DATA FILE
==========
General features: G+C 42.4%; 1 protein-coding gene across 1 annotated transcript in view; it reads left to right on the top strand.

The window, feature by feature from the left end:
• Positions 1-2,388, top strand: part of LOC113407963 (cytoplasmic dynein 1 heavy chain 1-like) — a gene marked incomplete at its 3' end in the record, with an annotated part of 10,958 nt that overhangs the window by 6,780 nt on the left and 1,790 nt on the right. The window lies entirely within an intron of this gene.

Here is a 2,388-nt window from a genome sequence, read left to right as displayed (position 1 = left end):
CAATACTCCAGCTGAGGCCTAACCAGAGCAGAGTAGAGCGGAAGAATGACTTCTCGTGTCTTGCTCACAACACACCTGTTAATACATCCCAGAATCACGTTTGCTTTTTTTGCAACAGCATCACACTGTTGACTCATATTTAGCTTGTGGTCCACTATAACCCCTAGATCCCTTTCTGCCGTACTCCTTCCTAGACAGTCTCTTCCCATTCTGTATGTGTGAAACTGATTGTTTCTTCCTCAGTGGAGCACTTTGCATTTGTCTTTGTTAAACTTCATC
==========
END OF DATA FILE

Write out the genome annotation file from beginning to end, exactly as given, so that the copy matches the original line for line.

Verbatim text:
General features: G+C 42.4%; 1 protein-coding gene across 1 annotated transcript in view; it reads left to right on the top strand.

The window, feature by feature from the left end:
• Positions 1-2,388, top strand: part of LOC113407963 (cytoplasmic dynein 1 heavy chain 1-like) — a gene marked incomplete at its 3' end in the record, with an annotated part of 10,958 nt that overhangs the window by 6,780 nt on the left and 1,790 nt on the right. The window lies entirely within an intron of this gene.

Here is a 2,388-nt window from a genome sequence, read left to right as displayed (position 1 = left end):
CAATACTCCAGCTGAGGCCTAACCAGAGCAGAGTAGAGCGGAAGAATGACTTCTCGTGTCTTGCTCACAACACACCTGTTAATACATCCCAGAATCACGTTTGCTTTTTTTGCAACAGCATCACACTGTTGACTCATATTTAGCTTGTGGTCCACTATAACCCCTAGATCCCTTTCTGCCGTACTCCTTCCTAGACAGTCTCTTCCCATTCTGTATGTGTGAAACTGATTGTTTCTTCCTCAGTGGAGCACTTTGCATTTGTCTTTGTTAAACTTCATC